Requiring Ignition Interlocks for Drunk Drivers Reduces Alcohol-Related Crash Deaths

Requiring Ignition Interlocks for Drunk Drivers Reduces Alcohol-Related Crash Deaths

A new study finds states that require people convicted of drunk driving to install ignition interlock devices in their vehicles have lower rates of alcohol-related crash deaths compared with states that don’t require the devices.

States with the interlock requirements had a 15 percent decrease in drunk driving-related deaths, compared with states that did not have laws requiring DUI offenders to use ignition interlocks, Reuters reports.

“We were able to see a real improvement in states that require them for all drunk driving convictions,” said lead author Elinore J. Kaufman of the University of Pennsylvania. “Between 2004 and 2013 more than 900 lives were saved, and if every state had this law it would be 2,600 lives.”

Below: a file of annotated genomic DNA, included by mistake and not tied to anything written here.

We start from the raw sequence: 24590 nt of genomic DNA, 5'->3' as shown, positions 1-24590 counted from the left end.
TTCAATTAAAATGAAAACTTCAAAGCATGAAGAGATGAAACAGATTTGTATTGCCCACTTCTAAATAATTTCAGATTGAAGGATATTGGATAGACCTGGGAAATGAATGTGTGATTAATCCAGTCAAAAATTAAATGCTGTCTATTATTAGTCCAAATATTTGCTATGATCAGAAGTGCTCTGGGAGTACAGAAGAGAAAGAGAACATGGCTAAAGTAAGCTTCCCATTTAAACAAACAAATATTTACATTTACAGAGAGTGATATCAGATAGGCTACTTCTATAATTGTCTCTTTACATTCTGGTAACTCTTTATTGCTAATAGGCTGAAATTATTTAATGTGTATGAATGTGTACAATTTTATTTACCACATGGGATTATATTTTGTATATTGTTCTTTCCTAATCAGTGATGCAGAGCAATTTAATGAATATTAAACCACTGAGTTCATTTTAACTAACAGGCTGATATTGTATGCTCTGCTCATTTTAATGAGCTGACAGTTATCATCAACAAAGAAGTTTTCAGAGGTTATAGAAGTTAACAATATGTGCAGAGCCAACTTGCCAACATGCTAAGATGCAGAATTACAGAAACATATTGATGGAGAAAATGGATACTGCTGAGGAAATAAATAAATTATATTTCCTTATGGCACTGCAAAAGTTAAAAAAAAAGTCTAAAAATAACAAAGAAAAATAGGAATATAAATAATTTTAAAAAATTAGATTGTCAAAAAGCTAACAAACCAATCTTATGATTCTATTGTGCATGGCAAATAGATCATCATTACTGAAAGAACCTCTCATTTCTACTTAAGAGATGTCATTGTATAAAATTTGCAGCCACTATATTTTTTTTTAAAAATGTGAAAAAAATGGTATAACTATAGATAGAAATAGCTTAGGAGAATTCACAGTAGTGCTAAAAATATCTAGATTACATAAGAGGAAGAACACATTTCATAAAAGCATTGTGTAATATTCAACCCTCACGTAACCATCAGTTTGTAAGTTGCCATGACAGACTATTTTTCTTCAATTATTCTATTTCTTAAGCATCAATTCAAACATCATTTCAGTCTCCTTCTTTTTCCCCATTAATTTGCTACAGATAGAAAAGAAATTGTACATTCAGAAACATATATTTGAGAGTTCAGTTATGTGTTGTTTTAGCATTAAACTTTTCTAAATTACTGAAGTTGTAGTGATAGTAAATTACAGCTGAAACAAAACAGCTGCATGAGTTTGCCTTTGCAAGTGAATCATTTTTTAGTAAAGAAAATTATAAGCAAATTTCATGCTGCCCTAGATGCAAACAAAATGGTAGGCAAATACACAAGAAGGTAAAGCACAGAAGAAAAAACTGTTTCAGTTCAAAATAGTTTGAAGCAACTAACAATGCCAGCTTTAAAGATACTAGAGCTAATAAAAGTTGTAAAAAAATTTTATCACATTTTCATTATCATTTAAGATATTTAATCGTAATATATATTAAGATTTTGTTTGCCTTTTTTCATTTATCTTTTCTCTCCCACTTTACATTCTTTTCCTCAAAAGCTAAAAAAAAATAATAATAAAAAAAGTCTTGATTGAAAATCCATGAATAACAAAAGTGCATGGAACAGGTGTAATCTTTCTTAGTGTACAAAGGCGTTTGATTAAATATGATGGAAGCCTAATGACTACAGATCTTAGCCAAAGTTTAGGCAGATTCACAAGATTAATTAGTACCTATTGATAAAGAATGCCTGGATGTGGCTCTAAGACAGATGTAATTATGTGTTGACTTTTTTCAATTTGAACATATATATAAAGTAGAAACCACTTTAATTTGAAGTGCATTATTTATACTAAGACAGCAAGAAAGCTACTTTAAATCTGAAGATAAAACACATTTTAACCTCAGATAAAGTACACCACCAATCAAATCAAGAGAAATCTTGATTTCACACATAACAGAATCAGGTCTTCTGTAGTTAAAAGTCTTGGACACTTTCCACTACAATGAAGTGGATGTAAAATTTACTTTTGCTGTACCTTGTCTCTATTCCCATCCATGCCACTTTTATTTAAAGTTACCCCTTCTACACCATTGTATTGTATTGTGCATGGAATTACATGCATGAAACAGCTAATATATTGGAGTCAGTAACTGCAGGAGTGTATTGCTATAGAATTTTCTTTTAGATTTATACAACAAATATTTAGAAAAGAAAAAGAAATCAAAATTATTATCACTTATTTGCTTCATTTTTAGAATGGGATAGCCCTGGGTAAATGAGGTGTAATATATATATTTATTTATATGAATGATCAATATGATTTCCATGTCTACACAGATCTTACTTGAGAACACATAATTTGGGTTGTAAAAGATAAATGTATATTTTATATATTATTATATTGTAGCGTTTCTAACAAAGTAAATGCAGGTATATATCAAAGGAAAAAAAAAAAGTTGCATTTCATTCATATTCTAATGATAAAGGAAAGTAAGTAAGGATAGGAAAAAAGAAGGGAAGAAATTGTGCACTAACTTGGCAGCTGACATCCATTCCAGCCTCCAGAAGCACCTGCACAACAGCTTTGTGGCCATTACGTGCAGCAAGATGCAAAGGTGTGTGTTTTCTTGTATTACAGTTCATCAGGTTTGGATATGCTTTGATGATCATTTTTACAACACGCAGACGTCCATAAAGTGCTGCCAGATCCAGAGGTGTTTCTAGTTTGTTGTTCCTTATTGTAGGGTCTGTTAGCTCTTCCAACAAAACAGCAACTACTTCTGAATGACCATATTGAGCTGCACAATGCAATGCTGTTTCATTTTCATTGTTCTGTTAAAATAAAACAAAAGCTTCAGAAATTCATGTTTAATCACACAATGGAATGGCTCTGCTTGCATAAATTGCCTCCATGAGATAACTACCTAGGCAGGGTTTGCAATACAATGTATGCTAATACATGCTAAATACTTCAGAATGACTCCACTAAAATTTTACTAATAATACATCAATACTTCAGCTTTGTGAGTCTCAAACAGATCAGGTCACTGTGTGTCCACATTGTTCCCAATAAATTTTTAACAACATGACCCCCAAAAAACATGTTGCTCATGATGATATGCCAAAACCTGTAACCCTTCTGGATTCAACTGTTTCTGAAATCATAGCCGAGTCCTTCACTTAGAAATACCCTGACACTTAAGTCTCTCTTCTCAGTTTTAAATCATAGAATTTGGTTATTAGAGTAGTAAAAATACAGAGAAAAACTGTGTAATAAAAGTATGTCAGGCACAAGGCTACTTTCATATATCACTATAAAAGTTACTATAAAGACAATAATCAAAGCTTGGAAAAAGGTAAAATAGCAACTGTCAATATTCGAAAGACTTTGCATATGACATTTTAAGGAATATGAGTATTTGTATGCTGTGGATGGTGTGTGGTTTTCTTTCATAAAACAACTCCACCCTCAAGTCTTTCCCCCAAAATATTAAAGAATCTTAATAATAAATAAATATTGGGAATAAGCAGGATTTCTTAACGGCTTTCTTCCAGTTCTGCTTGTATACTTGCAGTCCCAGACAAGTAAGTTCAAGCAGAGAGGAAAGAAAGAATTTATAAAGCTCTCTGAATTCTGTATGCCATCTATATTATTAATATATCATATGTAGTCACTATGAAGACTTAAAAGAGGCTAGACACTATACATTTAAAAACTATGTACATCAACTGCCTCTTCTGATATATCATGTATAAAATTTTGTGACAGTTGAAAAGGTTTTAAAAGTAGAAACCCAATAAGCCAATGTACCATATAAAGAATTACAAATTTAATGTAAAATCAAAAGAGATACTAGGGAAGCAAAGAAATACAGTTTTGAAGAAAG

The study appears in the American Journal of Public Health.

A report released last month by Mothers Against Drunk Driving (MADD) concluded ignition interlock systems in cars have prevented 1.77 million attempts at drunk driving since 1999.

Ignition interlock devices are wired into vehicles. A person convicted of drunk driving must blow into the device to determine their blood alcohol concentration. The device has a preset level for blood alcohol concentration. If a person blows into it when they are over the set limit, the vehicle will not start.

The report found ignition interlocks have prevented 1.77 million attempts by a driver to drive with an illegal blood alcohol concentration of .08 or higher, which is legally considered drunk driving in all states.

The system sends a signal back to the manufacturer with the results, which allows them to keep track of how many times the devices stop attempts at drunk driving.

According to MADD, 25 states have laws that require ignition interlocks for anyone convicted of a drunk driving offense. All states have some type of ignition interlock law, but some require them only for certain levels of offenses and blood alcohol levels, or allow judges discretion.

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